Third, we must reject small compromises. Hannah Arendt wrote about the “banality of evil,” how in certain cultural moments, evil advances in mundane and seemingly harmless ways. Solomon is an example of this. The last half of 1 Kings 10 reads like a ledger of his remarkable success: extravagant wealth, imported horses and chariots from Egypt, and 700 wives (with accompanying military alliances and treaties). 

However, Deuteronomy 17 records that, years before, Moses had instructed the Israelites about what their king should not do: 

“He must not acquire many horses for himself or cause the people to return to Egypt in order to acquire many horses, since the Lord has said to you, “You shall never return that way again.” And he shall not acquire many wives for himself, lest his heart turn away, nor shall he acquire for himself excessive silver and gold.“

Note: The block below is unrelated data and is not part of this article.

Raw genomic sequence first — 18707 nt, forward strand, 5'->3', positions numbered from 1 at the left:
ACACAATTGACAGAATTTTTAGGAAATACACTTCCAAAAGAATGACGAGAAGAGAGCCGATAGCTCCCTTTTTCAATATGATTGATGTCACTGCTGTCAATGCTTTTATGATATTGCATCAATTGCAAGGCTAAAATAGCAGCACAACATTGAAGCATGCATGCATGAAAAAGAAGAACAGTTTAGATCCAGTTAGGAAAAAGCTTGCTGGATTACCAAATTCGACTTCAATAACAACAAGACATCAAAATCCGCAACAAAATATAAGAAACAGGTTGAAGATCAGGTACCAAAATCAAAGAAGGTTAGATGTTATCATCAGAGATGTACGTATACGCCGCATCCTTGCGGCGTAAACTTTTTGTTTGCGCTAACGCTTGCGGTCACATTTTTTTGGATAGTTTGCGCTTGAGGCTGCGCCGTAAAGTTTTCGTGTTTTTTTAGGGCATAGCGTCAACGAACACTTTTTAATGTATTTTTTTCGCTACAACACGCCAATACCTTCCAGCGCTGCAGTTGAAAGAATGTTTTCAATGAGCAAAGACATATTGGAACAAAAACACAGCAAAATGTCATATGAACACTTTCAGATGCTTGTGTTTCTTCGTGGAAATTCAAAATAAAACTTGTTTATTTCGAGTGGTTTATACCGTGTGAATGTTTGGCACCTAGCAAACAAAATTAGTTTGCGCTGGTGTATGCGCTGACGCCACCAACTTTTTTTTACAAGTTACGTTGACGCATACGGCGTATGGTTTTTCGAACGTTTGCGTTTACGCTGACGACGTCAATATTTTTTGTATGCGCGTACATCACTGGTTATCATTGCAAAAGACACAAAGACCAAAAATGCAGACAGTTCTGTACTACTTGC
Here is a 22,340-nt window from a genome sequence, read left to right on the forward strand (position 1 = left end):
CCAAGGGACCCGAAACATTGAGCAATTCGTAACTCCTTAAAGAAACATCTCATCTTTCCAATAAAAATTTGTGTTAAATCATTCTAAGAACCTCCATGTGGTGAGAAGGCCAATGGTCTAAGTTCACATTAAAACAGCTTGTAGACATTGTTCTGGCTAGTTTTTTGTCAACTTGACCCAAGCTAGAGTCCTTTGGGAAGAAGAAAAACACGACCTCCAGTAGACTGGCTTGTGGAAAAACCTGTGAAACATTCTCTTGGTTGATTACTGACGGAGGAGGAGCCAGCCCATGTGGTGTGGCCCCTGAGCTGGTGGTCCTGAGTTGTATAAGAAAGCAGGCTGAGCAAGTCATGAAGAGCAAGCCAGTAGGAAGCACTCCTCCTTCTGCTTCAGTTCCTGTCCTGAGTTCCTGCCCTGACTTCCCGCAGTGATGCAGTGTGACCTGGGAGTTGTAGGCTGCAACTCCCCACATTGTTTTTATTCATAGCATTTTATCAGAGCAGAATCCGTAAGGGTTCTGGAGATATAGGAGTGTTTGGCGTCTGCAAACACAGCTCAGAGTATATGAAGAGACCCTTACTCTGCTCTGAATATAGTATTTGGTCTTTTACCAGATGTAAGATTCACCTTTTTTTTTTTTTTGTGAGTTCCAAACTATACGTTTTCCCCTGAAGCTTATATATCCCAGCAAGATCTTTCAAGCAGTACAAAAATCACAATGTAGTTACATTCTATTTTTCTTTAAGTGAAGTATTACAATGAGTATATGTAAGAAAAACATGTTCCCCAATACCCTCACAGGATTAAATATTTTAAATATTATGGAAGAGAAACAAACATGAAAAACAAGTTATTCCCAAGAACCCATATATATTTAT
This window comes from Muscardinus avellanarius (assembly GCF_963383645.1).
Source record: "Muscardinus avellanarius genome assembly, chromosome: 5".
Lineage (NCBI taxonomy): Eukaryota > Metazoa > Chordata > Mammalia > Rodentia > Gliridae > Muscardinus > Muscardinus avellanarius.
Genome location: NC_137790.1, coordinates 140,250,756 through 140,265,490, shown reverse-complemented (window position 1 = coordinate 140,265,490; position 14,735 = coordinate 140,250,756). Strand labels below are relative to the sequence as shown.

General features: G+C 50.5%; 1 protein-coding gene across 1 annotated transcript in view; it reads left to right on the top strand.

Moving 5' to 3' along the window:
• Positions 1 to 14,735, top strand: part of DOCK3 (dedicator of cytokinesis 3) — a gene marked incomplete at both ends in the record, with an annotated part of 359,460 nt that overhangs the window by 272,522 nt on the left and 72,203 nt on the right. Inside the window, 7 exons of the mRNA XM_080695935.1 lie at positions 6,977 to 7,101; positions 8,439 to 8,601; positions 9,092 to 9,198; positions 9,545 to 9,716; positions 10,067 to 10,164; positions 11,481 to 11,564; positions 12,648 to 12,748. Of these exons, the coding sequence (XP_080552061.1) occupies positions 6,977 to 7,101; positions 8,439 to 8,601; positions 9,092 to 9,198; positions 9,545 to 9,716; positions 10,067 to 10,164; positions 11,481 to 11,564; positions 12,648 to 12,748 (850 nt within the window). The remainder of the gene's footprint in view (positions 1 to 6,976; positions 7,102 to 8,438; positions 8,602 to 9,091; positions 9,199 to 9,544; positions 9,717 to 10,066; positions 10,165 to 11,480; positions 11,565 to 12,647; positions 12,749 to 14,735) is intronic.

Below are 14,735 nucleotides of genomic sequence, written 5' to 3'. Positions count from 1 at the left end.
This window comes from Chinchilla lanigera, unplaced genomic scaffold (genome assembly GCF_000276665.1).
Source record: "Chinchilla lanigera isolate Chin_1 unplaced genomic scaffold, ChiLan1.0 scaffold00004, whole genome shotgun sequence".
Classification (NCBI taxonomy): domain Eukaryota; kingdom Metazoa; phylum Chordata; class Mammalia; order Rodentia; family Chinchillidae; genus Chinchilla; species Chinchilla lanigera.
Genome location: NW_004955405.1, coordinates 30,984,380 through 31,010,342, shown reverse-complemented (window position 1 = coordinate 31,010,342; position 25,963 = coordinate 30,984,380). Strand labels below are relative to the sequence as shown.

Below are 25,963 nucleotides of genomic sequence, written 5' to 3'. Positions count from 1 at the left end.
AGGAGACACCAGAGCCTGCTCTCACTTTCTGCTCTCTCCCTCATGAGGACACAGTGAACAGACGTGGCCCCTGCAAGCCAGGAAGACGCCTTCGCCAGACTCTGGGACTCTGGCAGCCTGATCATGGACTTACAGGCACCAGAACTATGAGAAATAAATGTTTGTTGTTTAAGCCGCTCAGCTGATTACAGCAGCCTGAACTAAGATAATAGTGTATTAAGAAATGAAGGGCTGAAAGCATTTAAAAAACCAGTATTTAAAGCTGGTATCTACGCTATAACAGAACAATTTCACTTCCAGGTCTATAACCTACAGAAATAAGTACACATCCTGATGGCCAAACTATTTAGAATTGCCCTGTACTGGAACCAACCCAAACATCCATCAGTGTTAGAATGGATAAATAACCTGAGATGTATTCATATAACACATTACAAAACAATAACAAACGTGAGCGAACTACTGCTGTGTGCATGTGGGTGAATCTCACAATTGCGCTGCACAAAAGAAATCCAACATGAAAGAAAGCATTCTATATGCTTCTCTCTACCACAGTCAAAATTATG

The author of the Book of Kings knew exactly what he was doing presenting Solomon’s “success” as he did. His telling of the exploits of Solomon was in a way Israelite readers would understand.  

Now, whether we’re in a time of decline or a time of amazing success like Solomon, the same response is required from God’s people. We must be faithful to what He asks us to do, to what He asks us to believe, and to how He instructs us to live. 

In all of these things, we take up life in this moment as part of our calling. We are here because it is the time and in place He ordained for us. And so we move forward, keeping our eyes on the One who perfects and finishes our faith, Who will bring history to its final culmination.